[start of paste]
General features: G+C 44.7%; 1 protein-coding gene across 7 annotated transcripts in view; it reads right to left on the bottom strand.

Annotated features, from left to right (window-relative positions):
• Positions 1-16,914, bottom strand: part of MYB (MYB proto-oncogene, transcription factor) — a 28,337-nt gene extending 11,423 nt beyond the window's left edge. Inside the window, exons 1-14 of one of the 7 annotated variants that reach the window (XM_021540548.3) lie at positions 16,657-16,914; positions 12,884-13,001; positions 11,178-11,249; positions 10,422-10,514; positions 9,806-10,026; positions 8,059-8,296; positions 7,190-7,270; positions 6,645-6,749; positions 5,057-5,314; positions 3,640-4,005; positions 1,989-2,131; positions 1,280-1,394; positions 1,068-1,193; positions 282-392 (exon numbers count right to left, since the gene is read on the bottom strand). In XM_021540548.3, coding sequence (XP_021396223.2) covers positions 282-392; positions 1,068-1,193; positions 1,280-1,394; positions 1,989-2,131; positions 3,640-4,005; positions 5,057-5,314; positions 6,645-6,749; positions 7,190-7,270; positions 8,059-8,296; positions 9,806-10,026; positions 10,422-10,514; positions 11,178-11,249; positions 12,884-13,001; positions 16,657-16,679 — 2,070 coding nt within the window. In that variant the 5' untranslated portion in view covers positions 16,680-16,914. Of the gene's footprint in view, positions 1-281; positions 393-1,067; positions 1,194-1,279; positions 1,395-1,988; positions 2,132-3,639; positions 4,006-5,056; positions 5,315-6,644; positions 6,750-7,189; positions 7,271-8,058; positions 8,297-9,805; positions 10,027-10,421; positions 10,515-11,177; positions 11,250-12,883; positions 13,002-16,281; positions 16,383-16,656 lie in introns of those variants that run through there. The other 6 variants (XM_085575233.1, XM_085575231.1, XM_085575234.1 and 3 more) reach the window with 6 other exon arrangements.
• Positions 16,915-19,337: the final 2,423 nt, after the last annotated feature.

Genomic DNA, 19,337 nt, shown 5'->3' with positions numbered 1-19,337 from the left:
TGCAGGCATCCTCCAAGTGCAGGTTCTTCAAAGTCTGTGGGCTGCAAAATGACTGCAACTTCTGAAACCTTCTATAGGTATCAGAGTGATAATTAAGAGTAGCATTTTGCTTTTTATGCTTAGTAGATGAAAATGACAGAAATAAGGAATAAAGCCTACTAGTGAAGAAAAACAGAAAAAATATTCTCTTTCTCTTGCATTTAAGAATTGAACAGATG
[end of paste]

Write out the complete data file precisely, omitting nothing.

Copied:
General features: G+C 44.7%; 1 protein-coding gene across 7 annotated transcripts in view; it reads right to left on the bottom strand.

Annotated features, from left to right (window-relative positions):
• Positions 1-16,914, bottom strand: part of MYB (MYB proto-oncogene, transcription factor) — a 28,337-nt gene extending 11,423 nt beyond the window's left edge. Inside the window, exons 1-14 of one of the 7 annotated variants that reach the window (XM_021540548.3) lie at positions 16,657-16,914; positions 12,884-13,001; positions 11,178-11,249; positions 10,422-10,514; positions 9,806-10,026; positions 8,059-8,296; positions 7,190-7,270; positions 6,645-6,749; positions 5,057-5,314; positions 3,640-4,005; positions 1,989-2,131; positions 1,280-1,394; positions 1,068-1,193; positions 282-392 (exon numbers count right to left, since the gene is read on the bottom strand). In XM_021540548.3, coding sequence (XP_021396223.2) covers positions 282-392; positions 1,068-1,193; positions 1,280-1,394; positions 1,989-2,131; positions 3,640-4,005; positions 5,057-5,314; positions 6,645-6,749; positions 7,190-7,270; positions 8,059-8,296; positions 9,806-10,026; positions 10,422-10,514; positions 11,178-11,249; positions 12,884-13,001; positions 16,657-16,679 — 2,070 coding nt within the window. In that variant the 5' untranslated portion in view covers positions 16,680-16,914. Of the gene's footprint in view, positions 1-281; positions 393-1,067; positions 1,194-1,279; positions 1,395-1,988; positions 2,132-3,639; positions 4,006-5,056; positions 5,315-6,644; positions 6,750-7,189; positions 7,271-8,058; positions 8,297-9,805; positions 10,027-10,421; positions 10,515-11,177; positions 11,250-12,883; positions 13,002-16,281; positions 16,383-16,656 lie in introns of those variants that run through there. The other 6 variants (XM_085575233.1, XM_085575231.1, XM_085575234.1 and 3 more) reach the window with 6 other exon arrangements.
• Positions 16,915-19,337: the final 2,423 nt, after the last annotated feature.

Genomic DNA, 19,337 nt, shown 5'->3' with positions numbered 1-19,337 from the left:
TGCAGGCATCCTCCAAGTGCAGGTTCTTCAAAGTCTGTGGGCTGCAAAATGACTGCAACTTCTGAAACCTTCTATAGGTATCAGAGTGATAATTAAGAGTAGCATTTTGCTTTTTATGCTTAGTAGATGAAAATGACAGAAATAAGGAATAAAGCCTACTAGTGAAGAAAAACAGAAAAAATATTCTCTTTCTCTTGCATTTAAGAATTGAACAGATG